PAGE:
You wake up at sunrise. This close to the equator, it doesn’t vary much. About 5:30, the sky starts to lighten. You look out the window to the sea. Any cruise ships blocking your view? Not today. You smile. Only a couple of early morning fishing boats out.
You get ready to run. You know you’re not here long enough to fully adjust to the humidity. You set small goals, figuring 2 miles in 80 degrees with 84% humidity is probably equivalent to 4 miles in 50 degrees and 35% humidity. There’s an algorithm there, you’re certain.
Because you’re not from around here and you don’t want to get lost in the city known as San Miguel de Cozumel, you have two choices: run along the sea wall, into downtown (north); or you could run out towards Caleta Harbor, where the boat pulled out for scuba diving, away from town (south). Most days, you choose away from downtown. The pavement poured smooth here, in front of the Cozumel Naval Dock and various resorts. A bike and walking path assures safe passage. As you move away from the ocean, the trees come up thick on both sides. Commuters pass you. Most ride scooters. Sometimes, entire families – father, mother and kid in the middle – surge by. Bicyclists greet you. “Buenos dias!” You manage a strangled greeting as the humidity starts to get to you. You have yet to see any mammals on this island, save dogs. Some walk their owners and some are happy-looking strays. You did smell skunk spray the other morning. You count yourself lucky to have missed that encounter.
The pavement downtown looks like uneven frosting in some places, broken like mosaic in others. You notice pavement because you used to work in your city’s public works department, and they fixed roads and sidewalks. You also know the taxi drivers congregate on the sea wall. They stand around, shooting the bull, waiting for tourists. You ran that gauntlet once. Cries of “Hola, amiga!” greeted you. Sheepish, you “hola-ed” back. Just being polite. Then on the way back, one older gent told you “good job”. Which was nice but awkward.
Yet this morning, your last time on Cozumel, you want to run by the water again. So you turn left into the city. You figure you’ll just keep running like a crazy gringa past any loitering drivers.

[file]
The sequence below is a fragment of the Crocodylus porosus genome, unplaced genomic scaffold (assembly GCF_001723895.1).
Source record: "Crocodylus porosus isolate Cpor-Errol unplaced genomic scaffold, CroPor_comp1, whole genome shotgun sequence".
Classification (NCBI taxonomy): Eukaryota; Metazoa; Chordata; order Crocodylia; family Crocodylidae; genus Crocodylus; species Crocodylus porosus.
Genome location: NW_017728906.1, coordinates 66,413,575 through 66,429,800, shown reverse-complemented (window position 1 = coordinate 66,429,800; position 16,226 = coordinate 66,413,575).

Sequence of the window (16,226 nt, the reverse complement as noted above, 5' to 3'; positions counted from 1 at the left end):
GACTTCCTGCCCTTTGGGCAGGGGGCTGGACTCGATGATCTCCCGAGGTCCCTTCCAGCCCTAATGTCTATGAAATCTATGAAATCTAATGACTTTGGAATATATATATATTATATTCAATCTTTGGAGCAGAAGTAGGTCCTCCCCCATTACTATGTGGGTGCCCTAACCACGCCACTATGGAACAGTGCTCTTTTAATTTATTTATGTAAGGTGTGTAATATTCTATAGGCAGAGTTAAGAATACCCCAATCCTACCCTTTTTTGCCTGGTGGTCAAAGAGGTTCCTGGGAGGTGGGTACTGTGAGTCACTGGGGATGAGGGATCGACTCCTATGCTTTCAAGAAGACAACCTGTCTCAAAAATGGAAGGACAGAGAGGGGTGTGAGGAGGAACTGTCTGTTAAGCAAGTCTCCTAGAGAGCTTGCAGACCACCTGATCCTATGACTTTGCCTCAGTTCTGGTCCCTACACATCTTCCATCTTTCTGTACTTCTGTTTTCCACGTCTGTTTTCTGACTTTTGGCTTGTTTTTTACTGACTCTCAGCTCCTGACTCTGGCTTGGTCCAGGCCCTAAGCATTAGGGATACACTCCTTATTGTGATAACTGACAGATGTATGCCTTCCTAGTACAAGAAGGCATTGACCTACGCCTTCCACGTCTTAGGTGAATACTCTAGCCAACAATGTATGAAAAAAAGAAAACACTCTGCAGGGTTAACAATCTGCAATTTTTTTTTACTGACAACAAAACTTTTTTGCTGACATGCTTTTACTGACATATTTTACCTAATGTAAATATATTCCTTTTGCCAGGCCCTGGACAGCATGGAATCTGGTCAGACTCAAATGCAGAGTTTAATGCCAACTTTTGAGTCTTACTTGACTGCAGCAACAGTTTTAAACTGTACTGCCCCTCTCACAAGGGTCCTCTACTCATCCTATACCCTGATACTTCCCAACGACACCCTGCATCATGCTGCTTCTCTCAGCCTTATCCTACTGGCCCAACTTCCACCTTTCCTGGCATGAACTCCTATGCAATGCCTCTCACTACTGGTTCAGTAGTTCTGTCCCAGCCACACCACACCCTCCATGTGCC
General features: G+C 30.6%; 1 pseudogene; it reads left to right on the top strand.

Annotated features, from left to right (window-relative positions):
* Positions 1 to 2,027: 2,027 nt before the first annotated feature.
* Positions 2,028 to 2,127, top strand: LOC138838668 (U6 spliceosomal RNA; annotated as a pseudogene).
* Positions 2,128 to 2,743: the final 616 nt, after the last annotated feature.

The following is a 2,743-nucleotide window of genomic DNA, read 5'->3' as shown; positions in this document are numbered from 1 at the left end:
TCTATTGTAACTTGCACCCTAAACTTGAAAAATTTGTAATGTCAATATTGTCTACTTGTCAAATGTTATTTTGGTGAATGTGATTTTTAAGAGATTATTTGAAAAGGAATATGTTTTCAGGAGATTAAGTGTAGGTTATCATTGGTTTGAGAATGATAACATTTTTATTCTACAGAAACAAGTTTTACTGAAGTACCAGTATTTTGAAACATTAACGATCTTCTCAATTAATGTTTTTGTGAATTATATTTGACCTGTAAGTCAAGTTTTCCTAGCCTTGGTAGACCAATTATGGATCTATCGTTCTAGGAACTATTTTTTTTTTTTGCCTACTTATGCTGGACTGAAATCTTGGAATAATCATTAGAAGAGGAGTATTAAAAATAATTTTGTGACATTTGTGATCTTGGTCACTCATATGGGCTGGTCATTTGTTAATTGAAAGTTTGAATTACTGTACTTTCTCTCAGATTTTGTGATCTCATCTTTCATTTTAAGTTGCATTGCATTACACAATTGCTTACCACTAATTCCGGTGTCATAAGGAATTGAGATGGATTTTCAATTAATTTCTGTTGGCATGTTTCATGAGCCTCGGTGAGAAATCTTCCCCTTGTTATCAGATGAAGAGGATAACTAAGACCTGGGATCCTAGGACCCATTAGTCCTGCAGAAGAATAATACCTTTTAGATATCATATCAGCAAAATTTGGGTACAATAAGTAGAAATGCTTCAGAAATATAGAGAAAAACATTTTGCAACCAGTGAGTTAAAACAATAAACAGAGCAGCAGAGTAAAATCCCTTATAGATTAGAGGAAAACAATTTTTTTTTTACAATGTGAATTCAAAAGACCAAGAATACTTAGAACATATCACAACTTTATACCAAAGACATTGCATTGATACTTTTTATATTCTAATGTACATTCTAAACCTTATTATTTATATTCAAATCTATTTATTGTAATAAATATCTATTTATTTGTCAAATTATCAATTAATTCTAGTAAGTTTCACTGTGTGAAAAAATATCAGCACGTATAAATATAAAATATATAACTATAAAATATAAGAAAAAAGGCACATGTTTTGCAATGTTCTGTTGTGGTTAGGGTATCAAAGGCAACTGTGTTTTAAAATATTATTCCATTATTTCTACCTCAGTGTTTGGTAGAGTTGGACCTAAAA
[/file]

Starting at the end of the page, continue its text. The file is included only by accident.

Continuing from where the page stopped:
You pass other runners. Runners acknowledge each other, too, even more so here. One thing you like about runners here is nobody runs fast. Everyone is sweating like they failed a lie detector test in a murder trial. You haven’t seen any Olympic runners yet. Groups of walkers pass you. The sun rises slowly to your right, blocked by the office buildings and hotels. You relish the small pocket of shade this provides. To your left, beyond the sea wall, lies the ocean. This side of the island faces the Gulf of Mexico, which yields a gentle surf. The slate-gray water holds a few yachts and catamarans moored just offshore. They bob up and down in the silence.
As you turn around, you contemplate what it would take to live here. This is summer, which you heard is their rainy season. You know what a rainy season is. This ain’t it. The appeal of near-constant sunshine draws you. But the hot, damp air and taking 3 showers a day don’t appeal. Cruise ships, up to four a day, dock right offshore. The town swells with tourists every day but Sunday. An educational taxi driver told you that Cozumel contains 70,000 souls in a 3-mile area. This is the low season, he said. It has a negligible crime rate, too.
You know it could be fun living here. Ruby would do well, with all the Spanish she’s learned at her grade school. You could swim whenever you wanted. You could get dive certified here, with some of the best scuba diving in the world. Jonathon telecommutes anyway. He could pick up and go, no problem. Zac leaves for college in 2 months, so he would be alright.
Yet in your heart of hearts, you know this is fantasy. You miss your family and friends, and jeans. You miss roses and Douglas firs and cats. You miss your church. You miss worship, and conversing in your native tongue. You miss seasons. You miss feeling cold. You miss decent chocolate cake. You won’t miss mosquitoes. You can point out your 8 itchy bites right now. You belong at home, in Shelton.
You say goodbye to the turquoise waves and the kind, hospitable people of Cozumel. You hope to return one day, but if not, adios, amigos. Thanks for sharing your beautiful island with the world.
The whole wooden structure (above)was held together entirely with driftwood and dreams.
Punta Sur, on the Caribbean Ocean side of the island.
Pete the Pelican, unofficial El Cid Hotel mascot